Evony’s 4th “Free” Package


Evony’s 4th “Free” Package

With today’s patch they are adding the 4th incarnation of what they consider their most popular package:

Bonus Package 4! As always, to see the contents of the package, use the top left gift box icon. Click on Bonus Package 4 to check out the medals, guidelines, Michelangelo’s Script and tons of other goodies!

Players may qualify for this package by clicking Buy Game Coins and spending $30 or more by July 21st! Remember, you can only claim one package per purchase!

They are also making some improvements to several items in the game to make them more useful, so that your Cents go farther!

* The Wealth of Nations increases hero’s Politics by 25%. Effective for 7 days (up from 24 hours).
* Excalibur increases hero’s Attack by 25%. Effective for 7 days (up from 24 hours).
* The Art of War increases hero’s Intelligence by 25%. Effective for 7 days (up from 24 hours).
* Corselet increases Defence of attacking troops by 20% (up from 10%). Effective for 24 hours.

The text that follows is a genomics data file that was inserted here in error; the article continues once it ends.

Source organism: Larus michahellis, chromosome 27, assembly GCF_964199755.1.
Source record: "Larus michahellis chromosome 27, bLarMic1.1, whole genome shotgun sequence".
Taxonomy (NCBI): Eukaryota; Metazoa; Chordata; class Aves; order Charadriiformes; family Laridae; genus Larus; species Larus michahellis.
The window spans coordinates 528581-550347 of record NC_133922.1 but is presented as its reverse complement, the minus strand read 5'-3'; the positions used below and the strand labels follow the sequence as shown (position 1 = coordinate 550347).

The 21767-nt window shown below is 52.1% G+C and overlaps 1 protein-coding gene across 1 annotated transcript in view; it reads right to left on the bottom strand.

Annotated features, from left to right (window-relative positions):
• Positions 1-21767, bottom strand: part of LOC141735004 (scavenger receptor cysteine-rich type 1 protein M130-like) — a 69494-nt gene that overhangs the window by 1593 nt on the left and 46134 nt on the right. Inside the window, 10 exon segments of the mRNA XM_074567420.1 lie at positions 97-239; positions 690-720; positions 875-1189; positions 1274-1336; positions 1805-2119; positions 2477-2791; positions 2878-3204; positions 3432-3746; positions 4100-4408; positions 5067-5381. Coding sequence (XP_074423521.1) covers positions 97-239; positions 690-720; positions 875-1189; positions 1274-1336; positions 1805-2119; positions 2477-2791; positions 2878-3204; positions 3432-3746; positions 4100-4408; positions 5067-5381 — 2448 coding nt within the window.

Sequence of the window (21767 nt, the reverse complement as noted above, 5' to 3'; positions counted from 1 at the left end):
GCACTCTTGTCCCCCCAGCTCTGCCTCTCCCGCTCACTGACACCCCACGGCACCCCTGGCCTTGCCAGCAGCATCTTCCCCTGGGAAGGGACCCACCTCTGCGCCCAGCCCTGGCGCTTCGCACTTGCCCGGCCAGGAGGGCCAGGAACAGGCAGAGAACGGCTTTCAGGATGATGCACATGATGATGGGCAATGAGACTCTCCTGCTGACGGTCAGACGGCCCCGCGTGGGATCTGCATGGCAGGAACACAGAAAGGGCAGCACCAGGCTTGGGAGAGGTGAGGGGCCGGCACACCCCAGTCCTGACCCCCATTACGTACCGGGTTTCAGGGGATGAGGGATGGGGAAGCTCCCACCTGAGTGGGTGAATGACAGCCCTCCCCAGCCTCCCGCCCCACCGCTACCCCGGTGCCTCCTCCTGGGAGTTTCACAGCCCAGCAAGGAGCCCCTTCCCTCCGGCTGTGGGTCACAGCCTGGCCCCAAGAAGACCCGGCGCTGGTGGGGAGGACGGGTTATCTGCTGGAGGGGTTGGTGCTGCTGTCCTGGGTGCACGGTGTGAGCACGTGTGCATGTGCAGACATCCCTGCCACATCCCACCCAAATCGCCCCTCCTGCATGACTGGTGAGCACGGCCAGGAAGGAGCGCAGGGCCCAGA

* Ultra Corselet increases Defence of attacking troops by 20% (up from 10%). Effective for 7 days.
* Penicillin decreases casualty by 30%. Effective for 7 days (up from 24 hours).
* War Horn increases Attack of attacking troops by 20% (up from 10%). Effective for 24 hours.
* Ivory Horn increases Attack of attacking troops by 20% (up from 10%). Effective for 7 days.
* Tax Policy increases tax revenue by 100% (up from 25%). Effective for 24 hours.
* Adv Tax Policy increases tax revenue by 100% (up from 25%). Effective for 7 days.
* Anabasis Increase hero’s Experience by 1,000 or 8% of current level cap (whichever is greater).
* Epitome of Military Science Increase hero’s Experience by 10,000 or 30% of current level cap (whichever is greater).
* On War Increase hero’s Experience by 100,000 or 100% of current level cap (whichever is greater).

iEvony Memberships – Join iEvony with this Allience


Spartan

99, 375

 

and won gold

Bollywood Dialog


Don ka intezar to baara mulko ki police kar rahi hai. Lekin Don ko pakadna muskhil he nahi, namumkin bhi hai
– Amitabh Bachchan, Don (1978)

Mujhe iske Jootho ka style pasand nahi aaya
– Amitabh Bachchan, Don (1978)

Chain quli ki main quli ki chain
– Amitabh Bachchan and others, Satte Pe Satta (1982)

Basanti, In kutto ke samne mat nachna
-Dharmendra, Sholay (1975)

Mogamo Khush hua
– Amrish Puri, Mr. India (1987)

Yeh haath Mujhe de de thakur
– Amjad Khan, Sholay (1975)

Jab tak bhetne ko na kaha jaye, khade raho! Yeh Police station hai Tumhare baap ka ghar nahi!